Prove $a^{2}(1+b^{2})+b^{2}(1+c^{2})+c^{2}(1+a^2)\geq 6abc$

My attempt:

$a^{2}(1+b^{2})+b^{2}(1+c^{2})+c^{2}(1+a^2)-6abc\geq 0$

$\implies a^{2}+a^{2}b^{2}+b^{2}+b^{2}c^{2}+c^{2}+c^{2}a^{2}-2abc-2abc-2abc\geq 0$

$\implies (a-bc)^{2}+(b-ac)^{2}+(c-ab)^{2}\geq 0$

Each of these terms must be non-negative, thus the sum is also non-negative.

I'm new to writing proofs, so I don't know whether this proof is fine.

  • 5
    $\begingroup$ It's correct, except that you should replace the $\implies$ by $\iff$. $\endgroup$
    – GoodDeeds
    Oct 30 '16 at 10:09

Alternatively by $AM \ge GM$,

\begin{align*} a^2(1+b^2)+b^2(1+c^2)+c^2(1+a^2) &= a^2+b^2+c^2+a^2b^2+b^2c^2+c^2a^2 \\ & \ge 6\sqrt[6]{a^6b^6c^6} \\ \end{align*}


The idea behind your proof is okay, except for the fact that your $\implies$ should rather be $\iff$ for it to be sufficient.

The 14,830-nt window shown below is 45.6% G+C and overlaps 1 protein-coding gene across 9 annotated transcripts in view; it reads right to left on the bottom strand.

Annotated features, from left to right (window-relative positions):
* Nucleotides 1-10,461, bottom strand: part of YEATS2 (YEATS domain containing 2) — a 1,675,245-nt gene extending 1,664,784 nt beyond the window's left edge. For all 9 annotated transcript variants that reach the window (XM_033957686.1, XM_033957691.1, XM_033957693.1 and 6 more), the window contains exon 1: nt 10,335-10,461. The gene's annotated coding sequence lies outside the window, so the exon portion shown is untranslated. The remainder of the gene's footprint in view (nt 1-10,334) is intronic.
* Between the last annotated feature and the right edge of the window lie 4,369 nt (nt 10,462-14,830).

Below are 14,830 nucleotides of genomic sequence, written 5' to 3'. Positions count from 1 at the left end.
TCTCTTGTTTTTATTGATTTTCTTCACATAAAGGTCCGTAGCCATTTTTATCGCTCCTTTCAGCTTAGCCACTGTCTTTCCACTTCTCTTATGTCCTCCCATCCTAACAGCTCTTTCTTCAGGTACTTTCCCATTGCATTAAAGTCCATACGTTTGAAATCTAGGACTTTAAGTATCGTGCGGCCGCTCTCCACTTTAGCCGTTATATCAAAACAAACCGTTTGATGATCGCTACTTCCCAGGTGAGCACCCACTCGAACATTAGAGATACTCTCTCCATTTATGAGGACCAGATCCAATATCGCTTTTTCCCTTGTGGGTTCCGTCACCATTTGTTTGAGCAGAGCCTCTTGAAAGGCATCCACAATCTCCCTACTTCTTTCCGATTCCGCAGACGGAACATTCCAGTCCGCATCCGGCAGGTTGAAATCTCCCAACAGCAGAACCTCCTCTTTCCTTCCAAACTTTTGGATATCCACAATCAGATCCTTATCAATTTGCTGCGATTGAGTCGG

What's more it is not (formally) correct to write $\implies$ signs one after the other, since $\implies$ is not associative ($(A\implies B) \implies C $ is different from $A\implies (B \implies C)$, and both are different from what you seem to mean by $A\implies B \implies C$).

This is one of the reasons why it is always better to use words rather than mathematical notations when it comes to reasonning, in order to avoid confusion, and simply because it (hopefully) requires less effort from the ones who read you since it makes your proof much smoother.


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